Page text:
LEGAL FEASIBILITY

Maeva Sabre (CSTB)

The state of the art about the rules and legislative aspects is based on the Kelsen pyramid model. The approach is based on directives at the European scale, then at the national scale, and finally at the local scale; it encompasses the 4 construction, energy, agriculture, and socioeconomic sectors.

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Within the legal and regulatory context, the state of the art at the national and European scales has more levers available for implementing greenhouses on rooftops. The point here is that construction regulations vary depending on the project, its scale and its location. Specialist advice should be sought for and followed. General directives orient sustainable development so as to allow for various fields of action. They favour innovations, functional and social mixing, and the preservation of natural heritage.

Obstacles increase at the local scale because of many regulations related to the diversity of sites, to urban configuration and to the typology of buildings. Obstacles can increase even more at the construction scale, where they are related to technicality, implementation, use, and people’s health and safety.

At the construction scale per se, the project can present two different configurations with their own obstacles: i) existing buildings (for renovation), and ii) new buildings.

Then, the typology of the rooftop greenhouse (RTG) (production / community / technical greenhouse) involves different ways of functioning with their own inherent obstacles, whether from the construction, energy, or farming points of view. The function of the RTG will determine which regulations it should abide by.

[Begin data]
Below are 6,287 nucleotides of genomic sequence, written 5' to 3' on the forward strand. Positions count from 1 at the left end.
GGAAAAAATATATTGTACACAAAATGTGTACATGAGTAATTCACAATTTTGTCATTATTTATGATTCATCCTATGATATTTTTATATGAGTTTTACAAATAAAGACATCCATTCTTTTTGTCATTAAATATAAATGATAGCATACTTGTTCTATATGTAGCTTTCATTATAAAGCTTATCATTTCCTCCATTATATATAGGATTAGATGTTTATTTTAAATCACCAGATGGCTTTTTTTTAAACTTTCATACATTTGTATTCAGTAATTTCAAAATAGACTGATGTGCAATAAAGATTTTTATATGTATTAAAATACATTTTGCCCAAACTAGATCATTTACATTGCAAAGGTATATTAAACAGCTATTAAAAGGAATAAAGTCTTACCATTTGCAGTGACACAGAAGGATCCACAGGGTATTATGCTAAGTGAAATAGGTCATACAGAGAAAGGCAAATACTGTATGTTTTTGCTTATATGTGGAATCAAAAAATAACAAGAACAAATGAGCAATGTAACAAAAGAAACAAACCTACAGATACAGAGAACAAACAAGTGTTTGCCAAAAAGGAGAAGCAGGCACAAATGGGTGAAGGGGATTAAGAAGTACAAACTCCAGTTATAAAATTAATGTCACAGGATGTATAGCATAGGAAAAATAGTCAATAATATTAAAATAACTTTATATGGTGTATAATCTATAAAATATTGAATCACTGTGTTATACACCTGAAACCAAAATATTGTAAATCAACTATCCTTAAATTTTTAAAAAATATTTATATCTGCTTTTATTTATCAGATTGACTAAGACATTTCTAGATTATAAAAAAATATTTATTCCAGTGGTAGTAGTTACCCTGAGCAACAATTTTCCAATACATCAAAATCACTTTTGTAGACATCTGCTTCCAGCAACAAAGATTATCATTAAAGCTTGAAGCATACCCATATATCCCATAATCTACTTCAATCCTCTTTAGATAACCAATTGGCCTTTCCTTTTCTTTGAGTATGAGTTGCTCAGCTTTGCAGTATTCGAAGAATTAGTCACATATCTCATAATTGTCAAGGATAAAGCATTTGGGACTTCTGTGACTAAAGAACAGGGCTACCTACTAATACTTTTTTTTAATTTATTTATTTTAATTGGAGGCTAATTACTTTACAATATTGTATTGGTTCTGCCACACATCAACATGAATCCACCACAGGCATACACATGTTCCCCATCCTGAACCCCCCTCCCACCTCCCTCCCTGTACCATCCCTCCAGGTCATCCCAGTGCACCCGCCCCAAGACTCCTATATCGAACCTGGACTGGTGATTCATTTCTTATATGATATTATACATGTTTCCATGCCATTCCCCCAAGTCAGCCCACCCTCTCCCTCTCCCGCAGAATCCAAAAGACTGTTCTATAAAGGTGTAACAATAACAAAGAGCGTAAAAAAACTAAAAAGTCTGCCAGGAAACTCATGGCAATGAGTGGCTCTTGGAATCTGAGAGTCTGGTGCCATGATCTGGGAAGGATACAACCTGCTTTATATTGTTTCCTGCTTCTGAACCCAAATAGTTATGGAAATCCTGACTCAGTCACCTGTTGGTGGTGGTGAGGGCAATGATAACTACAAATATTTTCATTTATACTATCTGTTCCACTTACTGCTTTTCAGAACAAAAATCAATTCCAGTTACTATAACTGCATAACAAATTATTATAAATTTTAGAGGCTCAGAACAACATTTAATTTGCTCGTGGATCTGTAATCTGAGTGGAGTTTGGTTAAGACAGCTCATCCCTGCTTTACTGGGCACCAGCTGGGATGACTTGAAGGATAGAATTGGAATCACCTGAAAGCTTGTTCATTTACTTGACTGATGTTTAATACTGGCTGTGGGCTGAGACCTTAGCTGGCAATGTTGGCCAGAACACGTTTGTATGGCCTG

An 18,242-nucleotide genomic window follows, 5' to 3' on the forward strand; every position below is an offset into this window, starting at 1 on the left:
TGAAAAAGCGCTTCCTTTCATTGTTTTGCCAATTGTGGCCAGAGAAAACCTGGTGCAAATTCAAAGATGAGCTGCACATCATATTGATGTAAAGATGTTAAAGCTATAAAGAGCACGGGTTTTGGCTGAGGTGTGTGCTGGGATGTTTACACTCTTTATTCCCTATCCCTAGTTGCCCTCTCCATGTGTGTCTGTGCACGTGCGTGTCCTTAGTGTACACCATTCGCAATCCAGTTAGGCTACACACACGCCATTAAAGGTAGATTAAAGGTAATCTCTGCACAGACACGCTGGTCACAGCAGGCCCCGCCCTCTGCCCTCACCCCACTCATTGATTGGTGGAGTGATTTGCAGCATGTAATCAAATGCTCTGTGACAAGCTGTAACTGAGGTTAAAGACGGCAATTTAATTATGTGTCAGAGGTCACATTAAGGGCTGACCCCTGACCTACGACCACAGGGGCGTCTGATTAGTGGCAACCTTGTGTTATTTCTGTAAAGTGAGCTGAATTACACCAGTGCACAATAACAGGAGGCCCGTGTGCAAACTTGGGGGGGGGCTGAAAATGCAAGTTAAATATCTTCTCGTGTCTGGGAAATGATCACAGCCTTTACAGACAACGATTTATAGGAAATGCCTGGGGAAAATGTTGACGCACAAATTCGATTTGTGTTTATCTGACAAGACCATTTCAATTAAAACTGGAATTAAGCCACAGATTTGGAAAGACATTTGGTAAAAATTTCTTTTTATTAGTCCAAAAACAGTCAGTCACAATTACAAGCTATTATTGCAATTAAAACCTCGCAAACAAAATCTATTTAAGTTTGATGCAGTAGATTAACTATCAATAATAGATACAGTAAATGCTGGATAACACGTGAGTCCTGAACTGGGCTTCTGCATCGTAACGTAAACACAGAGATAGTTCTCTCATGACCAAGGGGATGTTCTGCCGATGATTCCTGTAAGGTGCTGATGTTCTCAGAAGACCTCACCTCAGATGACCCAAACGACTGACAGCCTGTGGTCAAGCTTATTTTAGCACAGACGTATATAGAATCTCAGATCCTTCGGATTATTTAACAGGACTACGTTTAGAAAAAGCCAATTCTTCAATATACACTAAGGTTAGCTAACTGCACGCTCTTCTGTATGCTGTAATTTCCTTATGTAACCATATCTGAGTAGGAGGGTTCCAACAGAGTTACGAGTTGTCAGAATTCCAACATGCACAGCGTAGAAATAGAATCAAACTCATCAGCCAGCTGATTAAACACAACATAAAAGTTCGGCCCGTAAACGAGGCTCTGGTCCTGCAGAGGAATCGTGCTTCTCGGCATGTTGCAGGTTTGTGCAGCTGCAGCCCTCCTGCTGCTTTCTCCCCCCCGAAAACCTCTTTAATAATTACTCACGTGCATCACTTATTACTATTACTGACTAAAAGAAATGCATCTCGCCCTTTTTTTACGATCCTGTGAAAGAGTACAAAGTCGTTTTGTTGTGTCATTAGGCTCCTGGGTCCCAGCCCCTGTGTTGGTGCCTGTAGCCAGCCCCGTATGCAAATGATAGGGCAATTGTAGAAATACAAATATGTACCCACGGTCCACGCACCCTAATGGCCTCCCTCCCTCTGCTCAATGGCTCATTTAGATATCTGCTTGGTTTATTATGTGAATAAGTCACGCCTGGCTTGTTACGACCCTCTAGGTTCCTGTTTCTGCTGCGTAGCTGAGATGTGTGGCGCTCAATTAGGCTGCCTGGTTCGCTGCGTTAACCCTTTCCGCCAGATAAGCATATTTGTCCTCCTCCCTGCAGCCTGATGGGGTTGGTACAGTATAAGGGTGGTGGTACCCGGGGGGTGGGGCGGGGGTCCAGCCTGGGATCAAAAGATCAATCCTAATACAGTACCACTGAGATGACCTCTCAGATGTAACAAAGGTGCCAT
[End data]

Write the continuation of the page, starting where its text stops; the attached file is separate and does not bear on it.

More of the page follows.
On an existing building, two main obstacles are likely: one is related to construction, and the other to the use of the greenhouse itself: the host building structure implies limitations for the greenhouse morphology and the farming system (conventional, hydroponic, etc.); the greenhouse use will define the issues related to energy operation and to people’s health and safety. Integration in the food-processing and economic environments also deserves to be addressed.


On a new building, obstacles are less on the construction and regulatory aspects because these have been tackled upstream. They are more linked to the economic model of the farming activity and social investment.


Although regulations differ among countries and regions, common obstacles exist. They include:

  • Building permits

  • Building controls

  • Regulations related to public calls for offers

  • The maximum constructible height depending on the size of the building

  • Constraints related to installing a crane on a busy street

  • Authorised construction budget

  • Public reception constraints

  • Environmental (or ecological) compensation

  • The limitations set by development plans

  • The operating permit

  • Rights of light

  • The trade permits

  • Health regulations

  • Health risks

  • Food safety regulations

  • Construction and horticultural production labels


For each of these points, it is also important to clearly identify the interlocutor who will help the project progress.


For example:

  • Cities, towns, local authorities

  • Urban planners

  • Urban project managers

  • Developer / owner / property manager

  • Companies / operators

  • Design offices